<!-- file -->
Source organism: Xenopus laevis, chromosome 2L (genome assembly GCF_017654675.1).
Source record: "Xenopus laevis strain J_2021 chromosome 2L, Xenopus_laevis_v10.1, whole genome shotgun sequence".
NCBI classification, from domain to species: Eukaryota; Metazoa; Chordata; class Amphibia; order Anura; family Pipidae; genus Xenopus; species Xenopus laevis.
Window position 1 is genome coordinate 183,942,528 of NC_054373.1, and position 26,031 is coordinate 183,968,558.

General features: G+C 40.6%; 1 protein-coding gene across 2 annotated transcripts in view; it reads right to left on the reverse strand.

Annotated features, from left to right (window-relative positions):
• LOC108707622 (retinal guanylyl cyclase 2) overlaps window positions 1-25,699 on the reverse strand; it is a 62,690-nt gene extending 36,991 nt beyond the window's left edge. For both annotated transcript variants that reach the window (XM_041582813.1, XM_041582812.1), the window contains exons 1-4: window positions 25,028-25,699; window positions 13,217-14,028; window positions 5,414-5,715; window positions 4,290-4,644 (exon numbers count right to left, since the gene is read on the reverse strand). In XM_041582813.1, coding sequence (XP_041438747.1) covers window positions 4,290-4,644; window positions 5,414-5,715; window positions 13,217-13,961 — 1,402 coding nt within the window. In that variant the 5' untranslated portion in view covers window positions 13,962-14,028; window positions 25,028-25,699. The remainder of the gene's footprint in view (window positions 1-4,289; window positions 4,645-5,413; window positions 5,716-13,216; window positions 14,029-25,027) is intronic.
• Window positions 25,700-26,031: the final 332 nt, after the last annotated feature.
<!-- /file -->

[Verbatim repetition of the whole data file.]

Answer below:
Source organism: Xenopus laevis, chromosome 2L (genome assembly GCF_017654675.1).
Source record: "Xenopus laevis strain J_2021 chromosome 2L, Xenopus_laevis_v10.1, whole genome shotgun sequence".
NCBI classification, from domain to species: Eukaryota; Metazoa; Chordata; class Amphibia; order Anura; family Pipidae; genus Xenopus; species Xenopus laevis.
Window position 1 is genome coordinate 183,942,528 of NC_054373.1, and position 26,031 is coordinate 183,968,558.

General features: G+C 40.6%; 1 protein-coding gene across 2 annotated transcripts in view; it reads right to left on the reverse strand.

Annotated features, from left to right (window-relative positions):
• LOC108707622 (retinal guanylyl cyclase 2) overlaps window positions 1-25,699 on the reverse strand; it is a 62,690-nt gene extending 36,991 nt beyond the window's left edge. For both annotated transcript variants that reach the window (XM_041582813.1, XM_041582812.1), the window contains exons 1-4: window positions 25,028-25,699; window positions 13,217-14,028; window positions 5,414-5,715; window positions 4,290-4,644 (exon numbers count right to left, since the gene is read on the reverse strand). In XM_041582813.1, coding sequence (XP_041438747.1) covers window positions 4,290-4,644; window positions 5,414-5,715; window positions 13,217-13,961 — 1,402 coding nt within the window. In that variant the 5' untranslated portion in view covers window positions 13,962-14,028; window positions 25,028-25,699. The remainder of the gene's footprint in view (window positions 1-4,289; window positions 4,645-5,413; window positions 5,716-13,216; window positions 14,029-25,027) is intronic.
• Window positions 25,700-26,031: the final 332 nt, after the last annotated feature.